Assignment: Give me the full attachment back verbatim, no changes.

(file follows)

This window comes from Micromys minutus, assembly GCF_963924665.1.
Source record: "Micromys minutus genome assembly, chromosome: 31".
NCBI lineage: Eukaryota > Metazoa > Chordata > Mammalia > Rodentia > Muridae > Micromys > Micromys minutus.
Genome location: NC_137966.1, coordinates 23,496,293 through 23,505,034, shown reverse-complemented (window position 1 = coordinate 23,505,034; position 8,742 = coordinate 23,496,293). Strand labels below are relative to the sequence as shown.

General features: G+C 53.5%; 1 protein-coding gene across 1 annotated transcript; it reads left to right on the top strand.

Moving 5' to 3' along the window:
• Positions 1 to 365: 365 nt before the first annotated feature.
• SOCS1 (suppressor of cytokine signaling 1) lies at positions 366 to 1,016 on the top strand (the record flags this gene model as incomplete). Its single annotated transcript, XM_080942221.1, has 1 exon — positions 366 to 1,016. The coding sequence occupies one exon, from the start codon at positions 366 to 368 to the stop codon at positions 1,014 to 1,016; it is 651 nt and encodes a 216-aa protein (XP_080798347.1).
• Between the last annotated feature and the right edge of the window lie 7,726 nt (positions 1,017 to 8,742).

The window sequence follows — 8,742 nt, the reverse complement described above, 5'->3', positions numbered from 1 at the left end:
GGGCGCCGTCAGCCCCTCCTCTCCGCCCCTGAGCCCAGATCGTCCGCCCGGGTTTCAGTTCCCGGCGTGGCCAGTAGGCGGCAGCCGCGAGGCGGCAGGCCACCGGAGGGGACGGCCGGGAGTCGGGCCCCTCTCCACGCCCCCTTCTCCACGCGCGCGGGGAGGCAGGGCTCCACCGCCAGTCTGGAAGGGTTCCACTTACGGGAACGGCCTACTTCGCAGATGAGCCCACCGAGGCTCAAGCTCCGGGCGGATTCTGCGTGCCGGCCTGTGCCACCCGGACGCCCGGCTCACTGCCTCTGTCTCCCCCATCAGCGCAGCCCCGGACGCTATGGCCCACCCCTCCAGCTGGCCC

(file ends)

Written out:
This window comes from Micromys minutus, assembly GCF_963924665.1.
Source record: "Micromys minutus genome assembly, chromosome: 31".
NCBI lineage: Eukaryota > Metazoa > Chordata > Mammalia > Rodentia > Muridae > Micromys > Micromys minutus.
Genome location: NC_137966.1, coordinates 23,496,293 through 23,505,034, shown reverse-complemented (window position 1 = coordinate 23,505,034; position 8,742 = coordinate 23,496,293). Strand labels below are relative to the sequence as shown.

General features: G+C 53.5%; 1 protein-coding gene across 1 annotated transcript; it reads left to right on the top strand.

Moving 5' to 3' along the window:
• Positions 1 to 365: 365 nt before the first annotated feature.
• SOCS1 (suppressor of cytokine signaling 1) lies at positions 366 to 1,016 on the top strand (the record flags this gene model as incomplete). Its single annotated transcript, XM_080942221.1, has 1 exon — positions 366 to 1,016. The coding sequence occupies one exon, from the start codon at positions 366 to 368 to the stop codon at positions 1,014 to 1,016; it is 651 nt and encodes a 216-aa protein (XP_080798347.1).
• Between the last annotated feature and the right edge of the window lie 7,726 nt (positions 1,017 to 8,742).

The window sequence follows — 8,742 nt, the reverse complement described above, 5'->3', positions numbered from 1 at the left end:
GGGCGCCGTCAGCCCCTCCTCTCCGCCCCTGAGCCCAGATCGTCCGCCCGGGTTTCAGTTCCCGGCGTGGCCAGTAGGCGGCAGCCGCGAGGCGGCAGGCCACCGGAGGGGACGGCCGGGAGTCGGGCCCCTCTCCACGCCCCCTTCTCCACGCGCGCGGGGAGGCAGGGCTCCACCGCCAGTCTGGAAGGGTTCCACTTACGGGAACGGCCTACTTCGCAGATGAGCCCACCGAGGCTCAAGCTCCGGGCGGATTCTGCGTGCCGGCCTGTGCCACCCGGACGCCCGGCTCACTGCCTCTGTCTCCCCCATCAGCGCAGCCCCGGACGCTATGGCCCACCCCTCCAGCTGGCCC